This was good enough to keep at, I decided. I started entering local 5- and 10K races and delighted in their carnival atmosphere. I wasn't in it to win it. I just didn't want to embarrass myself. I researched training programs and starting running hills and intervals to increase my stamina and speed. These strategies worked. I became a faster, if not award-winning runner. That was, and still is, good enough for me.

The trouble is, I still live in American society, where progress is a foregone conclusion. The next logical step would be for me to run a half-marathon, or even start training for a marathon. Don't get me wrong--I revere anyone who trains for and competes in a marathon. Just ask my family--I'm one of those dorks who sits around on a Saturday afternoon watching NBC Universal repeats of the running portions of triathlons. I love to watch how people run. Each person's style is as unique as their face. A running fingerprint of sorts.

But why in the hell would a big gal like me, 5'10" and who weighs, well, a lot more than I'm ever going to confess publicly, ever run a marathon? Marathon runners are thin and wiry, not strong and bulky like me. And besides, I'm perfectly content running 10K. It's a great distance for me. I've lost twenty pounds running consistently, if not breaking any records for speed and distance. A couple of running buddies have pointed out that the weight would come off if I stepped up my training. But I'm not in this to lose any more weight. I like to think of myself as kind of a throwback to actresses of the 1950s, like Jane Russell or Ava Gardner or Marilyn Monroe. I actually don't mind having breasts and hips. Running off my belly fat and thunder thighs was one thing. Why would I want to run off the good jiggly parts?

So what AM i in it for? Given my disposition, which alternates between biliousness and anxiety with occasional, very occasional bonhomie, I might well be a lifetime candidate for Prozac. But I'm also into yoga and alternative medicine. Running is my alternative to Prozac. In the process of pursuing a sounder body, I've also stumbled onto my key to a sounder mind. Certainly the yoga asana and meditation play a huge part in cultivating peace of mind, besides being excellent physical and emotional exercise. For one thing, I've stopped giving the people around me so many pieces of my mind since I added running to my routine. Yes, I still write letters to the editor in response to some blowhard who really needs another blowhard to put him in his place. But I'm kinder and gentler about it.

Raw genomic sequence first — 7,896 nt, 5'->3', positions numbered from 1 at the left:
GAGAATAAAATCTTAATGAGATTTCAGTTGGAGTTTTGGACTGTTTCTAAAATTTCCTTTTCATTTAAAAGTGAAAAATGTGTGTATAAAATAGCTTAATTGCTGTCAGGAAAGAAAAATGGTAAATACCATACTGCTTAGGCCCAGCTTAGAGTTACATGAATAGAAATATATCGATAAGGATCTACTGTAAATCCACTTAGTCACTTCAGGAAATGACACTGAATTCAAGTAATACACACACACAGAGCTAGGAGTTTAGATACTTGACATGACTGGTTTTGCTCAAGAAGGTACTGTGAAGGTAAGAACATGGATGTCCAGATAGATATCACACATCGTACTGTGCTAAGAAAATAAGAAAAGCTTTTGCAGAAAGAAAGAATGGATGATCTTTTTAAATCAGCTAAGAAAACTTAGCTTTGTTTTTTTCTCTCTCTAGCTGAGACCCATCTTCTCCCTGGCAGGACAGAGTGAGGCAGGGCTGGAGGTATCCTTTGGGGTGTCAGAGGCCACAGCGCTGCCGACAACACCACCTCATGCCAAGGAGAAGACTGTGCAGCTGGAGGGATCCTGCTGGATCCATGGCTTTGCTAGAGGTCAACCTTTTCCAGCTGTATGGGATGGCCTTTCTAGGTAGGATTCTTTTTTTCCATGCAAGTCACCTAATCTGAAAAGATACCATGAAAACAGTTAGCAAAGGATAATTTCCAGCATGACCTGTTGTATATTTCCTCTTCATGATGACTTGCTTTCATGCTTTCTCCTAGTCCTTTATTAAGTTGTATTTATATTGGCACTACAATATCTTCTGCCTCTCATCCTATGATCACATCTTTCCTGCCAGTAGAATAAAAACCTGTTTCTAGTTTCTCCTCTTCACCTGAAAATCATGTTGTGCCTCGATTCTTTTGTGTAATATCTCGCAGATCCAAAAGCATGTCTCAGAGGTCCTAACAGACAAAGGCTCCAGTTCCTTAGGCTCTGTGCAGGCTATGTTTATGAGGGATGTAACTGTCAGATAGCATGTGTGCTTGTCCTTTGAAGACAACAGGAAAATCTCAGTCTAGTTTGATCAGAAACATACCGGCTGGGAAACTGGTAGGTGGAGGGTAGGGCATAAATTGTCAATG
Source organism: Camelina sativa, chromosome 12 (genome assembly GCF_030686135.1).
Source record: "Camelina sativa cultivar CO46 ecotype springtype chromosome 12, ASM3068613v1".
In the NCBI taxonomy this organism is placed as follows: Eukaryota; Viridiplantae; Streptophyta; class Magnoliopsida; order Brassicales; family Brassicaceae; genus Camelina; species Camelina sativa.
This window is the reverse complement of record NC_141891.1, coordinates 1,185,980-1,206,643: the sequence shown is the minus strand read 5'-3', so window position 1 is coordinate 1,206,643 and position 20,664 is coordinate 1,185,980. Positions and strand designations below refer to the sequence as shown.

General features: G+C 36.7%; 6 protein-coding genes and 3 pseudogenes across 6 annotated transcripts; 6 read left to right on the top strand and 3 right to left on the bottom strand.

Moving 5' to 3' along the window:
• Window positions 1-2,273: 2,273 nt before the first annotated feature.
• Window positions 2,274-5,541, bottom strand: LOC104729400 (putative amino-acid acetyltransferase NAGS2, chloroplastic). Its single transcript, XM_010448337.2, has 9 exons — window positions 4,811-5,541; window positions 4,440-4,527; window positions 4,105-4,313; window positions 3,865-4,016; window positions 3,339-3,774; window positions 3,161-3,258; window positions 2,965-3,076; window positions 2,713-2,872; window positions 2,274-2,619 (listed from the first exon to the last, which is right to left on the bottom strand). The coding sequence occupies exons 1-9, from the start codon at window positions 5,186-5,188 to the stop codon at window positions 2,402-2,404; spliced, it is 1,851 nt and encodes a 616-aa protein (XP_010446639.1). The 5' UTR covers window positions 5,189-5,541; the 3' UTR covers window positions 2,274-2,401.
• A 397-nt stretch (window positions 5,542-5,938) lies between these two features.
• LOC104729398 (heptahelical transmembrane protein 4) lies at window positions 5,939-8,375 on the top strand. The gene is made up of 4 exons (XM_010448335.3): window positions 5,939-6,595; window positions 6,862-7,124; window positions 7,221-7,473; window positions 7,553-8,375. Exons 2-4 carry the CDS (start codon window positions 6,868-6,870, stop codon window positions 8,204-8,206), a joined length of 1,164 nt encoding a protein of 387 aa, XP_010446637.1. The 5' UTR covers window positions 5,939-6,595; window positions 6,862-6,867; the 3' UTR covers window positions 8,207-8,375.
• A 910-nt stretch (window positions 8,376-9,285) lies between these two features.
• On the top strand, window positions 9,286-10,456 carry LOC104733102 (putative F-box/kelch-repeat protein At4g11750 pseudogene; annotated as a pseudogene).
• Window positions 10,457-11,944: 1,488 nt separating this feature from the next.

At the two-mile mark at Saturday's race

This is what works for me. I'll just keep plodding along. If the weight starts creeping up again, or Don starts telling me my Bitchiness Quotient has increased to intolerable levels, then I'll consider my next steps. By that time I'll be over 50. Call me a fuddy-duddy, but I just don't think it's a good for me to start running marathons after 50. I'm more likely to bungee jump.

Thursday, December 2, 2010

My Kind of Veteran's Aid

Don, the boys and I were walking on Main Street in Bozeman, Montana on a snowy June evening. Yes, folks, it snows in Montana in June. And every other month, too. But that's another story. We were taking in a little after-dinner window shopping, when a man walking in front of us careened around and fell backwards smack on his head. Our first thought was that he was having a seizure. But almost immediately, he bounced back up.

One whiff of his breath made it clear his fall was alcohol-induced. He didn't seem to know where he was or what had just happened, but he was walking and talking. We offered to call the paramedics, but he waved us off. We kept walking with him, because we were pretty sure he wasn't in any condition to cross streets safely. He was coherent enough to mention he'd been in Iraq. But the conversation quickly devolved into him insulting us for judging him for his drunkenness and not appreciating his service. He was clearly looking for a fight.

I didn't think our boys needed to witness any more of this, so Don and I quickly agreed I'd take them back to the hotel and he'd deliver him to the VFW, which was another block and a half up the street. We were hoping the other vets would know better how to handle him than we did.

It probably wasn't the first time this young soldier had picked a fight with someone. And he may have landed in jail for it more than once.

In a small way, Judge Ronald Croder has begun to address the issue of veterans with post traumatic stress disorder who run into trouble with the law, often for alcohol-related offenses. The retired two-star general has started a Veteran Trauma Court that is more interested in helping traumatized vets deal with life than in punishing them.

Bravo, Judge Crowder, for using your expertise and life experience to help other people. The judge, a prosecutor and a public defender are actually working together instead of being adversarial. Let's hope their good work becomes a model for other courts in Colorado and across the country to emulate.